Interviews with the three health-care providers who examined the patient revealed that they had worn gloves and followed CDC-recommended contact precautions. A total of three health-care workers who were exposed to the patient and the laboratories who handled her clinical specimens were alerted of the diagnosis; no underlying health conditions were identified among the exposed health-care workers, and none had symptoms of vaccinia.
J Pauk, MD, M Gonchar, MD, The Polyclinic, Seattle; A Baer, PhD, TS Kwan-Gett, MD, J Duchin, MD, Public Health—Seattle & King County; C DeBolt, MPH, D Russell, Washington State Dept of Health. M Reynolds, PhD, K Wilkins, W Davidson, MPH, Y Li, PhD, K Karem, PhD, I Damon, MD, PhD, Div of Viral and Rickettsial Diseases, National Center for Emerging and Zoonotic Infectious Diseases; M Kay, DVM, AM McCollum, PhD, EIS officers, CDC.
After a person is vaccinated with vaccinia, the vaccination site contains infectious virus from the time of papule formation until the scab separates from the skin (a period of approximately 2-3 weeks). During this period, a risk exists for inadvertent inoculation to another body site or another person.7 The most frequently reported sites of vaccinia infections caused by unintentional transfer are the face, nose, mouth, lips, genitalia, anus, and eye.5 The case described in this report was in a female patient who was exposed to vaccinia virus via digital vaginal contact with a recent military smallpox vaccinee.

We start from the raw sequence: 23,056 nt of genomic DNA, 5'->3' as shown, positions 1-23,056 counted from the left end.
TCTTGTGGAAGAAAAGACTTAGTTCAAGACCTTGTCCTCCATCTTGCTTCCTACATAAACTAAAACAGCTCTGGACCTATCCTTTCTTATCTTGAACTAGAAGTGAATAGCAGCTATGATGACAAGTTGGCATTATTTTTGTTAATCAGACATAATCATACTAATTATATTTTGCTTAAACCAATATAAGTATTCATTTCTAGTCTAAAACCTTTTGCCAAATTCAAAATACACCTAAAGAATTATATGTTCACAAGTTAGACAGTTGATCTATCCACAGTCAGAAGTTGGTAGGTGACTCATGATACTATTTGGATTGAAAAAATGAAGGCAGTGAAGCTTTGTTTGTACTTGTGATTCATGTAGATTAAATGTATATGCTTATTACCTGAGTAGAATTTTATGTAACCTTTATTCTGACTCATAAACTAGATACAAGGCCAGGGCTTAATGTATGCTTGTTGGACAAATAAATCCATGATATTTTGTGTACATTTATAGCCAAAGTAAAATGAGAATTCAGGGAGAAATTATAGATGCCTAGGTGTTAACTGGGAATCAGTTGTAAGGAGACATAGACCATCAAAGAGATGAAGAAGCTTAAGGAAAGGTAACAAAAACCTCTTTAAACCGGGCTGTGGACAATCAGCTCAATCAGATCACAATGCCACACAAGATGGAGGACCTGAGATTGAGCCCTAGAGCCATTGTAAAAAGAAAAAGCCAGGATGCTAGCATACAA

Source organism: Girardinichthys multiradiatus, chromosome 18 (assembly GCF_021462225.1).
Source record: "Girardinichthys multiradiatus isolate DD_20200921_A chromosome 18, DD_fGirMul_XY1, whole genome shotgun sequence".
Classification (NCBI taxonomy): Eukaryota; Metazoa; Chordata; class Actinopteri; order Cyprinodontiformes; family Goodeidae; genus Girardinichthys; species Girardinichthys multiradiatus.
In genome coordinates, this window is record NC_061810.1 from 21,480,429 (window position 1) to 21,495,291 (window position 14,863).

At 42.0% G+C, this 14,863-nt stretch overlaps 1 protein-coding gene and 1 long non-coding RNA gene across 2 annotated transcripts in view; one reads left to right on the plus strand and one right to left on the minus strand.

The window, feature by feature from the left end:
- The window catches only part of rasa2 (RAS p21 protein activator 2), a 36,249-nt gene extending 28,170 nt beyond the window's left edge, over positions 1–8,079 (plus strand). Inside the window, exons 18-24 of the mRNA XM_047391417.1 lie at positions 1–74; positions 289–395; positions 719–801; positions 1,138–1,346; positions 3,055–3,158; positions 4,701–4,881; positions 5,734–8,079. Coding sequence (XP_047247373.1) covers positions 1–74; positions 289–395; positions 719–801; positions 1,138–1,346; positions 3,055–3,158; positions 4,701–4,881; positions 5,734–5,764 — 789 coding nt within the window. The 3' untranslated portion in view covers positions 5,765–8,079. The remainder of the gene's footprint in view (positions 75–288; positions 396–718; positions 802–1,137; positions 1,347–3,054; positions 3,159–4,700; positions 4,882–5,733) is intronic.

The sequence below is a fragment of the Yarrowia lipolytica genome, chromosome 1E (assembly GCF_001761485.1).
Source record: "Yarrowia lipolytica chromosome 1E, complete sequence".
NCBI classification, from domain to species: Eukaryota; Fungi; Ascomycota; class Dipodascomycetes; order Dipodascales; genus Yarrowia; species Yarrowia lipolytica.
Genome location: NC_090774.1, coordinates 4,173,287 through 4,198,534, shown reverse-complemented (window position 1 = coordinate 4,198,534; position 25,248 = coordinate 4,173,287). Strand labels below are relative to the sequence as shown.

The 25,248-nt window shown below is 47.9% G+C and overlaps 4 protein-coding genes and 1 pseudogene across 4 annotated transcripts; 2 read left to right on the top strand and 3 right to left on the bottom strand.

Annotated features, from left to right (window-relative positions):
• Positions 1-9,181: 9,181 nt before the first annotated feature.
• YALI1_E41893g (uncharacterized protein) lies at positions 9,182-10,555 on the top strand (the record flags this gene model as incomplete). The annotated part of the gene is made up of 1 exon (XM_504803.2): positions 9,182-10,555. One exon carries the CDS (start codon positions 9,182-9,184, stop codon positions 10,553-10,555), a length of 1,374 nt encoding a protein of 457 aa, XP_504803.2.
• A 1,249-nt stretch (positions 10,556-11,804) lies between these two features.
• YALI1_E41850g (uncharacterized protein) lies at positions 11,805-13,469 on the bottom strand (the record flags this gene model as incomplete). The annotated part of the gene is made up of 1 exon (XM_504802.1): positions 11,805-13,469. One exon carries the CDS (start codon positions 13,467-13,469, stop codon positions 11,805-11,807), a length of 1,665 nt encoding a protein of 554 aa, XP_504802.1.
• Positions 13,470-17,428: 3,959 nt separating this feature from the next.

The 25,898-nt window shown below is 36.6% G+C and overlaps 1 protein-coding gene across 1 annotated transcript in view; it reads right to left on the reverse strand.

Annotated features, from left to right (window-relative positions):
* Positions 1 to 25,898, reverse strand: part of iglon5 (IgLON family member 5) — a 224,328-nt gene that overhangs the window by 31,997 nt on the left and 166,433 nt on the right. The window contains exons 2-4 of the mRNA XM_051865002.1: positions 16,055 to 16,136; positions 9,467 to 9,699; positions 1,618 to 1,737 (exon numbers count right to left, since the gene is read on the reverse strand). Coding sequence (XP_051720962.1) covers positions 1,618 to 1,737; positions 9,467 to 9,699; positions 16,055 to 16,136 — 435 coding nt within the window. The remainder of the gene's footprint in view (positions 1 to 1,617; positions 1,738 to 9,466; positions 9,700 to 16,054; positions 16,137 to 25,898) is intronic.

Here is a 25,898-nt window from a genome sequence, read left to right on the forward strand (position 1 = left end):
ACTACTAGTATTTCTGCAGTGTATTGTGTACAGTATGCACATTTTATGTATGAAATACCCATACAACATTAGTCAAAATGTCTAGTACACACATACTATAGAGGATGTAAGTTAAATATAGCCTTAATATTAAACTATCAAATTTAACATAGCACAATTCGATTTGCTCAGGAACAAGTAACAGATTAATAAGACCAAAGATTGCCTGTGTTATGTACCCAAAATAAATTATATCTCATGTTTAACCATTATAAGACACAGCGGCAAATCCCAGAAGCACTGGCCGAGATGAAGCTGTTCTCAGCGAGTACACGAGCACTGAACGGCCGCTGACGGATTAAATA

The U.S. military reinitiated routine smallpox vaccination for service members in 2002. The case described in this report is one of several that have been reported after sexual contact with a recent military vaccinee.1-3 In addition, CDC is aware of four similar unpublished cases in North Carolina, Minnesota, California, and Kansas in the past 12 months. Each of these occurred in female patients presenting with vaginal lesions who had a history of sexual contact with a military vaccinee; each infection was confirmed as vaccinia virus by laboratory testing. Increased awareness of the potential for vaccinia virus infections is recommended for health-care providers and public health departments caring for military personnel and their contacts. To help prevent transmission of the virus, health-care providers should educate vaccinees about methods to prevent transmission and inadvertent autoinoculation. These methods include frequent hand washing, keeping the vaccination site covered with a bandage, and not sharing linens or clothing with unvaccinated persons.5,6